Wednesday, October 26, 2011

Charity Wednesday - The Harm that Comes with Donating 'Stuff'

A friend of mine just lost most of her posessions in a house fire.  Like many people, my first reaction was to think "Hmmm. . . what do we have around here that I could pass her way.  What stuff can I give her?" But because of the work I do, my next thought was "No, not stuff.  What she needs is money.  Maybe gift cards.  Not my excess junk."  See, my friend's life is being redefined in the wake of her tragedy.  While she sorts out what needs to be done and how she'll recover, the old flannel sheets I have in my closet probably don't fit into her recovery plan.  The bed she's sleeping on at her mom's house is probably the wrong size, and it may not be the right size for the new bed she'll get  after sorting through the bigger issues like how she'll pay for the rebuilding of her home. Giving her my old sheets would be an easy and low-cost way for me to give. But it wouldn't help her.  If anything, they'd be a burden for her store until maybe someday she does have a use for them.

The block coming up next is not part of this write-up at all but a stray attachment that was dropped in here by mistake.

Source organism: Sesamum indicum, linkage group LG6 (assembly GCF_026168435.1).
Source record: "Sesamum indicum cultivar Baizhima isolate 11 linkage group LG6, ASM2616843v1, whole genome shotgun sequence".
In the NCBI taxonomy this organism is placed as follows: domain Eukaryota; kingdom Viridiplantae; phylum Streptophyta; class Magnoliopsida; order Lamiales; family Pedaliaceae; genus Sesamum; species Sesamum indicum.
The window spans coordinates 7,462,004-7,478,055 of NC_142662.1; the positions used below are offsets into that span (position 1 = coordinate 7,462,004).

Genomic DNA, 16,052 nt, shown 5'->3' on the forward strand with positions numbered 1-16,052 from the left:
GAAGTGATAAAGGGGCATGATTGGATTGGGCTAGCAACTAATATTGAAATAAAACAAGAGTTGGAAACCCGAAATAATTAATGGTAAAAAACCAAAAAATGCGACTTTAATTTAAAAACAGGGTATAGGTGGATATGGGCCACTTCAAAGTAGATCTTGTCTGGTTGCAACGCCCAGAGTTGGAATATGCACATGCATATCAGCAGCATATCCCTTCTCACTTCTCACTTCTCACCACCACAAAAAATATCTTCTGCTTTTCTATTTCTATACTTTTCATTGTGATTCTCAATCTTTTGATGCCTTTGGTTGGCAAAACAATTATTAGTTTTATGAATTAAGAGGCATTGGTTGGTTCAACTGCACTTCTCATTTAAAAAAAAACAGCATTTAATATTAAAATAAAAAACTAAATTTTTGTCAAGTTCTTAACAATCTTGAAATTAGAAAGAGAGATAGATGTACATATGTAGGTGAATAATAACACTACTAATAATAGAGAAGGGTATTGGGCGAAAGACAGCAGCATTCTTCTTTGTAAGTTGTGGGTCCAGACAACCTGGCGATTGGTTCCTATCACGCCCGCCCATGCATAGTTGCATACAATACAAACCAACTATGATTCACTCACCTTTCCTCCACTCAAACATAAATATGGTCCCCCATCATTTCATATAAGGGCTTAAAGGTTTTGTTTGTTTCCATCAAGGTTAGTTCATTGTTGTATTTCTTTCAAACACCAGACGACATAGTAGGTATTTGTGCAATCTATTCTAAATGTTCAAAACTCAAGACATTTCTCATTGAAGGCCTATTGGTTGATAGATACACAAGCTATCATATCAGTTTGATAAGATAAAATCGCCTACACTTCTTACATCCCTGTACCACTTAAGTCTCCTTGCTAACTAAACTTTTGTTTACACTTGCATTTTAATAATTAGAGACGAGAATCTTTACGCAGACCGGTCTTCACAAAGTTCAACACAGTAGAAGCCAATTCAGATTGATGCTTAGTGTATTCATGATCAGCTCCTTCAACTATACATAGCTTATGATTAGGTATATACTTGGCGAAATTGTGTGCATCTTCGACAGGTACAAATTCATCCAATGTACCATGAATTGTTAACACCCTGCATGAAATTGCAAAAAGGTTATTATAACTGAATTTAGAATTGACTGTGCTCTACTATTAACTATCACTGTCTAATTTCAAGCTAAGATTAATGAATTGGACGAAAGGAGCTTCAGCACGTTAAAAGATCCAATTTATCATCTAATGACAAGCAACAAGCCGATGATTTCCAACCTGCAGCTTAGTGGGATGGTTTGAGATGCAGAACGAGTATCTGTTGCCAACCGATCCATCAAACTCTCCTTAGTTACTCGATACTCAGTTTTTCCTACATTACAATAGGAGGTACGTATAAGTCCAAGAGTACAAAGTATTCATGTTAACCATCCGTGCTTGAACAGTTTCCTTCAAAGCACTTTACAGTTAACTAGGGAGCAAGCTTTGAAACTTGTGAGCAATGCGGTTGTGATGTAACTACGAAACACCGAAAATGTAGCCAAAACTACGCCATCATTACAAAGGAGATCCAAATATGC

If my goal in giving is to help my friend, or anyone else facing hardship, then what I should do, what I will do, is give her resources that are actually helpful.  In my friend's case, that will be cash.

After every major disaster or well-publicisized tragedy, there is always a rush for people to 'collect stuff' for those affected.  I know some people who do it because it's a basic way to give that is easy for their kids to understand.  At their core, 'in-kind' donations evoke a quaint  simplicity and feeling of 'pitching in'.  Like Amish barn raisings.  But truth is, 'in-kind' donations often place a burden on recipients.  Stuff has to be transported. Stuff has to be sorted. If, as is often the case, stuff isn't needed immediately, stuff has to be stored.

And in communities where businesses have been affected - think Joplin - 'stuff' should be supplied by local retailers.  After the tornado, lots of people went to Wal Mart stores in Kansas City to buy toiletries for Joplin.  But it was the Joplin stores - the places that hire displaced people and the places that generate badly needed tax revenue - that needed the business.

The same goes for donations abroad. This article in Philanthropy Today mentions how when the US unloads its surplus abroad, ostensibly to help people, it actually hurts local economies by driving down prices and zapping the market for local goods.

Real relief comes when we focus more on those we wish to help than on our own experience of giving.

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